2. Burns, BRA (23 February 1985), "Canards: Design with Care", Flight International, pp. 19–21, It is a misconception that tailed aeroplanes always carry tailplane downloads. They usually do, with flaps down and at forward c.g. positions, but with flaps up at the c.g. aft, tail loads at high lift are frequently positive (up), although the tail's maximum lifting capability is rarely approached..p.19p.20p.21
That same article says this:

On some pioneer designs, such as the Bleriot XI, the centre of gravity was between the neutral point and the tailplane, which also provided positive lift. However this arrangement can be unstable and these designs often had severe handling issues. The requirements for stability were not understood until shortly before World War I - the era within which the British Bristol Scout light biplane was designed for civilian use, with an airfoiled lifting tail throughout its production run into the early World War I years and British military service from 1914-1916 — when it was realised that moving the centre of gravity further forwards allowed the use of a non-lifting tailplane in which the lift is nominally neither positive nor negative but zero, which leads to more stable behaviour.[3] Later examples of aircraft from World War I and onwards into the interwar years that had positive lift tailplanes include, chronologically, the Sopwith Camel, Charles Lindbergh's Spirit of St. Louis, the Gee Bee Model R Racer - all aircraft with a reputation for being difficult to fly, and the easier-to-fly Fleet Finch two-seat Canadian trainer biplane, itself possessing a flat-bottom airfoiled tailplane unit not unlike the earlier Bristol Scout. But with care a lifting tailplane can be made stable. An example is provided by the Bachem Ba 349 Natter VTOL rocket-powered interceptor, which had a lifting tail and was both stable and controllable in flight.[4]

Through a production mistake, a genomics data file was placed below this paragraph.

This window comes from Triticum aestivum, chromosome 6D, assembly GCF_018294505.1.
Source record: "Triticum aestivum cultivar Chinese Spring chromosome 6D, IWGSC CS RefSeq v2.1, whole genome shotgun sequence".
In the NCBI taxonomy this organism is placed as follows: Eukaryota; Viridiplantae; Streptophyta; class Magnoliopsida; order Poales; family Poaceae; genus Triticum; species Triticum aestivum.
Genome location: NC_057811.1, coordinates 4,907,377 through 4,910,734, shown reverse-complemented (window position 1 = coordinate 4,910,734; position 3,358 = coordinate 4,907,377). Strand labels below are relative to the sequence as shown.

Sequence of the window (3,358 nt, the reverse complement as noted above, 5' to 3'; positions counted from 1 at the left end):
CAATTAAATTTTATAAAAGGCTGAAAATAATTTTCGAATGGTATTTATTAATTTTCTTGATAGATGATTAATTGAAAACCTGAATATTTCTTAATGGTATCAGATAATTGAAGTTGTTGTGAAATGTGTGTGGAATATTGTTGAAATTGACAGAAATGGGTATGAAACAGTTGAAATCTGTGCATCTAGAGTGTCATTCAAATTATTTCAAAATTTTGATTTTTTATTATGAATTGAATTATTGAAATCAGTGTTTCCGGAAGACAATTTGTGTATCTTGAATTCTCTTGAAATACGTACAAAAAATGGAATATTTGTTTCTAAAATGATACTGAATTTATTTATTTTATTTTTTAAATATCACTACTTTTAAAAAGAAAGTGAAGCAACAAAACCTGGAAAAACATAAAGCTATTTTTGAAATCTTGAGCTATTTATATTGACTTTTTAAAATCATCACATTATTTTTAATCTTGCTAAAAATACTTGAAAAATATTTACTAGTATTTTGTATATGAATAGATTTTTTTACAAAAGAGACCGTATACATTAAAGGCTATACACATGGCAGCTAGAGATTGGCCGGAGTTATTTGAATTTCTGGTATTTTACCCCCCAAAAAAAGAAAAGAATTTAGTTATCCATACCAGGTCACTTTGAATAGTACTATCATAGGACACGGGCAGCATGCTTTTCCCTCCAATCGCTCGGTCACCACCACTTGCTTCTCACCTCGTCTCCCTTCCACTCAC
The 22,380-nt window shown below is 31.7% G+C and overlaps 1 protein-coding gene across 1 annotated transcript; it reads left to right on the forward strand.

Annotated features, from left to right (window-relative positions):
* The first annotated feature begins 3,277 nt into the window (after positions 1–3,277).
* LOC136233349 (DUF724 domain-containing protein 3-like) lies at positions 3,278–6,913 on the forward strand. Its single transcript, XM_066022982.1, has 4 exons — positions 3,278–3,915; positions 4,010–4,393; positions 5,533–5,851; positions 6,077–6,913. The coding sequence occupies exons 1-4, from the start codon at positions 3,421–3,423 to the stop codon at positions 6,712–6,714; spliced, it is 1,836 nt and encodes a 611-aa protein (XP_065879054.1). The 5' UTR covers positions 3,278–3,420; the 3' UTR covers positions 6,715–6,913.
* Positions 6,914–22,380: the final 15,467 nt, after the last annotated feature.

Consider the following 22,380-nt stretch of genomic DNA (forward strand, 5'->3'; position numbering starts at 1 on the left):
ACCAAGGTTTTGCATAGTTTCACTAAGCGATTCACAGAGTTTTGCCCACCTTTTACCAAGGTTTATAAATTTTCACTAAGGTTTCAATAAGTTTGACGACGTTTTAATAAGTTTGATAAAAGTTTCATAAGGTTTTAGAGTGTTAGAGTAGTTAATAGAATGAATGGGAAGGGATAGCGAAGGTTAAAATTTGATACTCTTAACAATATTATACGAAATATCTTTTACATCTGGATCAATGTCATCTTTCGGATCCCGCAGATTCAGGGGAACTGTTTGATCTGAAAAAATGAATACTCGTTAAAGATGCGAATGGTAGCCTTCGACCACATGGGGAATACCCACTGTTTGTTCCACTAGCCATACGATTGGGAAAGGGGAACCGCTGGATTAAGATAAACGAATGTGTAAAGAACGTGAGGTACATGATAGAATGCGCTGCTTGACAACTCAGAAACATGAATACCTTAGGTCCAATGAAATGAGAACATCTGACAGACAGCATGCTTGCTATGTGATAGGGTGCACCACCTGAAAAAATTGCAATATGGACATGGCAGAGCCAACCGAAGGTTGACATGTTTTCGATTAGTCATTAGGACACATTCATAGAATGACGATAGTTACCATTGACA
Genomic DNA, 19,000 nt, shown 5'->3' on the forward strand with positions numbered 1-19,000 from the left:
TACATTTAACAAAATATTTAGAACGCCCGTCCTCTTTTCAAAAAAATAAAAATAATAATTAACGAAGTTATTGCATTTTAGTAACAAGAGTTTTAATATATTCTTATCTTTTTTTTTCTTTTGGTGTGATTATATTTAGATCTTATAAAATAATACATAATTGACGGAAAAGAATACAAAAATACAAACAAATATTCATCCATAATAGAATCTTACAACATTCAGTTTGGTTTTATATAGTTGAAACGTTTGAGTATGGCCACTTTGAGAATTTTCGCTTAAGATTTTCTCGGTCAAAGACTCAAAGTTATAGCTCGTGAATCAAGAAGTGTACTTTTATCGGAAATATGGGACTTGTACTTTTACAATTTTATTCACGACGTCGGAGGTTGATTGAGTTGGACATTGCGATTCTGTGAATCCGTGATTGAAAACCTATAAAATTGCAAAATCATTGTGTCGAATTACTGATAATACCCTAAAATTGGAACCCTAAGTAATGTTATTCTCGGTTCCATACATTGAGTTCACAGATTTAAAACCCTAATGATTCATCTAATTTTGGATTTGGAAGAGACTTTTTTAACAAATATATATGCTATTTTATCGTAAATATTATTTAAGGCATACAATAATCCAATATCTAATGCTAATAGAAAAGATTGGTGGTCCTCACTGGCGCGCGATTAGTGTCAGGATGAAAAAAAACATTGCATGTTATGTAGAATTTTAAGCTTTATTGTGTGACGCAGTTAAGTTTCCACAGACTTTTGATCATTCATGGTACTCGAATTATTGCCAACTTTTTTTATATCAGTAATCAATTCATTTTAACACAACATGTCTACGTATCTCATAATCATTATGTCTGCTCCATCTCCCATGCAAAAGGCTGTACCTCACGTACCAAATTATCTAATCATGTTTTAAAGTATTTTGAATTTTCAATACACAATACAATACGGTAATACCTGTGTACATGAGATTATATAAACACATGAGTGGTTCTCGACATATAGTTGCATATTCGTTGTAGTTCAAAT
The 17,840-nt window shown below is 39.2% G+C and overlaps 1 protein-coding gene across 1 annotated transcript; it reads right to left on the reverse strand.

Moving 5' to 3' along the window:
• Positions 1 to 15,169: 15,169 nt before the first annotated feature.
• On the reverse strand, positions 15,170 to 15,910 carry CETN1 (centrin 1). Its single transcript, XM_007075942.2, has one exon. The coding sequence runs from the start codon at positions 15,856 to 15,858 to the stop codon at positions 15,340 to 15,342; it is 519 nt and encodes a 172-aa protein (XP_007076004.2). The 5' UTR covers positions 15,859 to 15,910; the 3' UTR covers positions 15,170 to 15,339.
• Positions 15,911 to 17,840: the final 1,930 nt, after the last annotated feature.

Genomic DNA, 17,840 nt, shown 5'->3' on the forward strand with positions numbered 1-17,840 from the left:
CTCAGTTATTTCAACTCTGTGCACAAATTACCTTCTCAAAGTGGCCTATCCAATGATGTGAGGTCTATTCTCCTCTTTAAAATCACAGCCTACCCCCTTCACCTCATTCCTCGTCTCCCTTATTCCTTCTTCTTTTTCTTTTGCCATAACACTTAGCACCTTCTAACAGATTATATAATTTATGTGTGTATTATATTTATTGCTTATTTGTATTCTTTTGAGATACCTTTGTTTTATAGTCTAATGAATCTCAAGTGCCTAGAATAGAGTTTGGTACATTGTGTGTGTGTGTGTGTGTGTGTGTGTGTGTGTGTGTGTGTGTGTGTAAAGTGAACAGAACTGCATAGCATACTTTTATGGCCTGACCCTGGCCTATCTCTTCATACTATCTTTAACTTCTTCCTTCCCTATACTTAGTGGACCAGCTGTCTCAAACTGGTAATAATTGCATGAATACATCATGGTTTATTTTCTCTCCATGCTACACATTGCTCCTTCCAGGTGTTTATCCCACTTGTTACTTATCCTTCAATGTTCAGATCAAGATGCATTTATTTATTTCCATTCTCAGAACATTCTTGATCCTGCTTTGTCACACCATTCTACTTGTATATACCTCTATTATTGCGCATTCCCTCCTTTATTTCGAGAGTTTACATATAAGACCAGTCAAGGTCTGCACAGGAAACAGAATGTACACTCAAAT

It also goes on to mention lifting tails in some fighters, but those airplanes are flown by computers, with instructions from the pilot. No light airplane is legally designed that way, and the W&B information in the POH/AFM confirms that. There have been too many fresh commercial pilots who get their first job flying a Cessna 206, and the old guys tell them they can load it until the tail will barely come back up when they push it down to the ground. That gets to be a habit, and soon enough they add a bit more stuff because the boss says it has to go, and they get it off the ground and it is a constant fight to keep it from stalling. Let the nose up a bit and the CP movement accelerates it, so you have to push it down, and the CP movement tends to aggravate that, too.